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Global Rush for India’s Arms "Gold"

The month of June saw some hectic activity in India’s arms acquisitions. At least two key Memorandums of Understanding (MOU) were inked for procurement of critical platforms and major assemblies. The first GE Aerospace announced that it has signed a Memorandum of Understanding (MOU) with Hindustan Aeronautics Limited (HAL) to produce fighter jet engines for the Indian Air Force including potential joint production of GE Aerospace’s F414 engines in India. India’s lumbering Defence Acquisition Council headed by Defence Minister Rajnath Singh was suddenly galvanised into action on June 15, 2023 to accorded Acceptance of Necessity (AoN) for acquisition of 31 MQ-9B (16 Sky Guardian and 15 Sea Guardian) High Altitude Long Endurance (HALE) Remotely Piloted Aircraft Systems (RPAS) for Tri-Services from the USA through Foreign Military Sale (FMS). These were seen as major markers of Prime Minister Narendra Modi’s seminal visit to the United States and found a mention in the Joint Statement as well.

In Mumbai Germany marine major - ThyssenKrupp Marine Systems and Mazagon Dock Shipbuilders Limited signed an MoU in the presence of the German Defence Minister Boris Pistorius expressing their intention to build submarines for and in India – to fulfil the requirement of tendering for the 75 (I) programme due on 01 August. Not to be left behind it is anticipated that France one of India’s most stable military technology partner is expected to lay on the table a few offers for India. As per veteran defence correspondent Rahul Bedi writing in the Tribune these are likely to include 26 Dassault Rafale-Maritime (M) fighters, three Scorpene-class diesel-electric conventional submarines as add on to the six already held by India and finally transfer of technology to build nuclear powered submarines by India. This could be the answer of France to the AUKUS – a US and UK agreement to arm Australia with cutting edge nuclear submarines even as Paris was negotiating with Canberra for construction of conventional boats. All this even as India’s special strategic partner and long time provider of military weapons is watching from the sidelines engrossed in the War in Ukraine and its unintended spinoffs as the Wagner revolt. Indeed, Moscow may pull something out of the hat despite the perception that its defence industry is severely constrained due to sanctions, let us wait and watch.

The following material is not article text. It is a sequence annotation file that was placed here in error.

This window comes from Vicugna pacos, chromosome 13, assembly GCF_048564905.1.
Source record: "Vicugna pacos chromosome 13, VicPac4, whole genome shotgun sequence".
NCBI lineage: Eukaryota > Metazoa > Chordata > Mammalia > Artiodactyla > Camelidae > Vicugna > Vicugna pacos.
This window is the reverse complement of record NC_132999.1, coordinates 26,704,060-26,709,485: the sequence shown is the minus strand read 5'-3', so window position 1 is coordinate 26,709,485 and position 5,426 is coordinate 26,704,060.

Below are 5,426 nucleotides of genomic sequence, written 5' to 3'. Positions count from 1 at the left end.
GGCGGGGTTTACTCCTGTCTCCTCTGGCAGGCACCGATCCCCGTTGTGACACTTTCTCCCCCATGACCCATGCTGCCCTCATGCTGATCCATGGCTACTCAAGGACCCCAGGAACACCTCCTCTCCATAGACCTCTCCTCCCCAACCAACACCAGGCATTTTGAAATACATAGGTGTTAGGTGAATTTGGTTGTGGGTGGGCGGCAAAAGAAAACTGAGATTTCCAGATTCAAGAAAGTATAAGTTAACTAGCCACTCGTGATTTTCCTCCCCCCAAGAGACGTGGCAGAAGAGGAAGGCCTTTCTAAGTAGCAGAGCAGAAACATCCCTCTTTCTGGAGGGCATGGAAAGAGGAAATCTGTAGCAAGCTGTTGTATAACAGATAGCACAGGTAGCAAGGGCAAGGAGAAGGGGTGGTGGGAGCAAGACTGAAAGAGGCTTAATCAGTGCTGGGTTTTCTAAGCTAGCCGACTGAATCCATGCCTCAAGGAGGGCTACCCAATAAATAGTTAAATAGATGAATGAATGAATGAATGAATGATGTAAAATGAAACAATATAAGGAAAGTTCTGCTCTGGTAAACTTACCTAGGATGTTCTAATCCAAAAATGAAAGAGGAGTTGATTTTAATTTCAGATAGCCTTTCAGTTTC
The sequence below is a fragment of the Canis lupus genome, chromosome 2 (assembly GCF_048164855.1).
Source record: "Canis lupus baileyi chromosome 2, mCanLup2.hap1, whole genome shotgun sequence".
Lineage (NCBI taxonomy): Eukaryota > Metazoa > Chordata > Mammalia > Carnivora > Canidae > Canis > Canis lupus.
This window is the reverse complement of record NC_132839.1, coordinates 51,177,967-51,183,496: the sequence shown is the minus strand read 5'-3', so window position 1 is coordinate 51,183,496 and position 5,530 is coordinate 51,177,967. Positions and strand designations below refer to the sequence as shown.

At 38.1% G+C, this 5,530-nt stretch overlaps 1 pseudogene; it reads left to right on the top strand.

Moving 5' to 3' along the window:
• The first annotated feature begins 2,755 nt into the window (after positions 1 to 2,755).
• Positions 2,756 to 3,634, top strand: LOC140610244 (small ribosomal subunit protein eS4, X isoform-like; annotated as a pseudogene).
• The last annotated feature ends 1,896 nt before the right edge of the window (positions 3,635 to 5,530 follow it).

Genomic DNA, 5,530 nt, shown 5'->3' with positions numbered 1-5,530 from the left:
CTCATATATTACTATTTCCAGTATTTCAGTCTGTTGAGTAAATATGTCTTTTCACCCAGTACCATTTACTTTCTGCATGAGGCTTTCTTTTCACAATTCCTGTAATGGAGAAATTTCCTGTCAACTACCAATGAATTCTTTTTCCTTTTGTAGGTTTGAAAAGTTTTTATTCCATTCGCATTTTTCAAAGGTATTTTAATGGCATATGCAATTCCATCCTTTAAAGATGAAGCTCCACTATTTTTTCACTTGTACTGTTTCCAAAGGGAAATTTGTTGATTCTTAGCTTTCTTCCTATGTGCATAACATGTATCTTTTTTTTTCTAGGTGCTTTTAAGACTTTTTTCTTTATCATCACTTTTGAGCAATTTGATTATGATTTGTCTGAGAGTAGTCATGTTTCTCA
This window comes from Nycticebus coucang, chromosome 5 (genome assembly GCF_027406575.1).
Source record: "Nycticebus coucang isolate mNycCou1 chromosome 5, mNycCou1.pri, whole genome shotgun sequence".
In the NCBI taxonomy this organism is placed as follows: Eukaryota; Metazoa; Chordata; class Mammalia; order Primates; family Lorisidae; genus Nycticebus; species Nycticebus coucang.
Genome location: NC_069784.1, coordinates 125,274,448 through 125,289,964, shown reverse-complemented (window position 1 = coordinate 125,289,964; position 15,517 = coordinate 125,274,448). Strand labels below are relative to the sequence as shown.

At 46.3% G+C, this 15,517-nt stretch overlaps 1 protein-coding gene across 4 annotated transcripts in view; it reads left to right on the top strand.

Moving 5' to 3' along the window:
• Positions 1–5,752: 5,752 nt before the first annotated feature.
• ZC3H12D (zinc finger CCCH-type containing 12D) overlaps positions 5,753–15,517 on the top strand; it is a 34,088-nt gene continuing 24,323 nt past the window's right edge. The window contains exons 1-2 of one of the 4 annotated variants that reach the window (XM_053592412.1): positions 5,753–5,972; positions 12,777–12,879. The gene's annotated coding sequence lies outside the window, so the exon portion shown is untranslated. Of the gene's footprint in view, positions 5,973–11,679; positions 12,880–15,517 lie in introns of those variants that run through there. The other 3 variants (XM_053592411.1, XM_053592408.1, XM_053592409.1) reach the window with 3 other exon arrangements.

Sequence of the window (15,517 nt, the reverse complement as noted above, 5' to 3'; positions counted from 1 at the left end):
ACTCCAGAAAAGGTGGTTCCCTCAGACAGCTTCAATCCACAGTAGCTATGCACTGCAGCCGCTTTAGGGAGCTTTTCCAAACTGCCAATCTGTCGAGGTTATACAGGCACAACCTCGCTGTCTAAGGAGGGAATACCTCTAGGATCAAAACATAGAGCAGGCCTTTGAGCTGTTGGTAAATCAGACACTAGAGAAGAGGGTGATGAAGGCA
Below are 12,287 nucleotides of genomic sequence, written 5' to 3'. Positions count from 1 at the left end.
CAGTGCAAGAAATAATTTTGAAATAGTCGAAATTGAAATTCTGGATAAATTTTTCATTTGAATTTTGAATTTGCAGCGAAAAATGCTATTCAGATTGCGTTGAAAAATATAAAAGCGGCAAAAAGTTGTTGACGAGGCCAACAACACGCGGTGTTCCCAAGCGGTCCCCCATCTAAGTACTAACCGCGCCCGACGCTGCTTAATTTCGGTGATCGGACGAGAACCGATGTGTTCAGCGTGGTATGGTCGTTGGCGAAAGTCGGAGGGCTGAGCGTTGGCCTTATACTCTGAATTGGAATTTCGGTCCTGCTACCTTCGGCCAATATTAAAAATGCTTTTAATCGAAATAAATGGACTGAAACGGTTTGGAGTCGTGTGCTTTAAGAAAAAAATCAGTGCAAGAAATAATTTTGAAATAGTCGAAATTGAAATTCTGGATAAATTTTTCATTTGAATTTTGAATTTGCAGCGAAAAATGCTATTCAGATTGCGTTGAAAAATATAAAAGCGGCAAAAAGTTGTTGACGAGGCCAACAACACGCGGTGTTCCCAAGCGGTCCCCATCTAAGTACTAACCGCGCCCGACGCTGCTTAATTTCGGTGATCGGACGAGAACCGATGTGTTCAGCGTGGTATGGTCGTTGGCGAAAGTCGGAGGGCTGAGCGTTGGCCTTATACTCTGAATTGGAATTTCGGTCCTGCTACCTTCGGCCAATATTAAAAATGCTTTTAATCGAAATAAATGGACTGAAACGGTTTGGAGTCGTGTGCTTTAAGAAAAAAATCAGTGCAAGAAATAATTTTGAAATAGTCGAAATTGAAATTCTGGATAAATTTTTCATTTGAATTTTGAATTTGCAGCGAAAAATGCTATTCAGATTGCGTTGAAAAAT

The sudden flurry of activities in the Indian defence acquisition space is surprising in that India’s procurement process is seen as slower than the lumbering pace of the proverbial elephant. Though these MOUs and intent to procure are likely to take months if not years to fructify, the interest by foreign defence suppliers in India at a time when the Indian Ministry of Defence was tomtoming the Atma Nirbhar Bharat in Defence may have surprised some. Nevertheless, India has been viewed as a major export market by global arms companies for decades – the outcome being the ignominy of figuring in the world’s top importer list published by the SIPRI year after year. With the defence deals in the pipeline, it is unlikely that this ‘crown of thorns,’ will come off for India.

Indeed, one reason for welcoming several global arms companies to India at this juncture would be a realisation by the Government that the indigenous defence R & D and production complex is unlikely to deliver on Make in India. Indeed the DRDO has been struggling with the Kaveri aircraft engine for decades now while its quest for HALE and MALE drones remains a mystery though some success is claimed in the Tapas programme lately. Given rapid modernisation by the Chinese People’s Liberation Army (PLA) any delay to await Indian programmes to fructify may have been seen as unwarranted by the policy makers. Western defence majors on the other hand are sensing the possibility of a shift in India’s reliance on Russia for provision of weapons and munitions after the experience of operational performance of the Russian Armed Forces in Ukraine and the ability to deliver in the wake of US and EU sanctions. The street is set to be one way for India – the West – at least this is what they believe.

Meanwhile it should be noted that under the garb of building India’s defence capability to manage China’s mounting challenge – a core plea by some of the US lawmakers, commercial factors are primus inter pares so to say. The size of the Indian armed forces is huge and requirement of tanks, guns, combat aircraft and helicopters is in thousands and of ships and submarines in double figures. Presently no other armed forces in the World are expected to be importing in the numbers that India is, thus even if the wait may be long after signing the MOU, the end of the supply chain oozes millions if not billions of dollars and Euros.

It now remains to be seen how India manages to swing these MoUs to a logical conclusion in a reasonable time frame at life cycle commercial costs.


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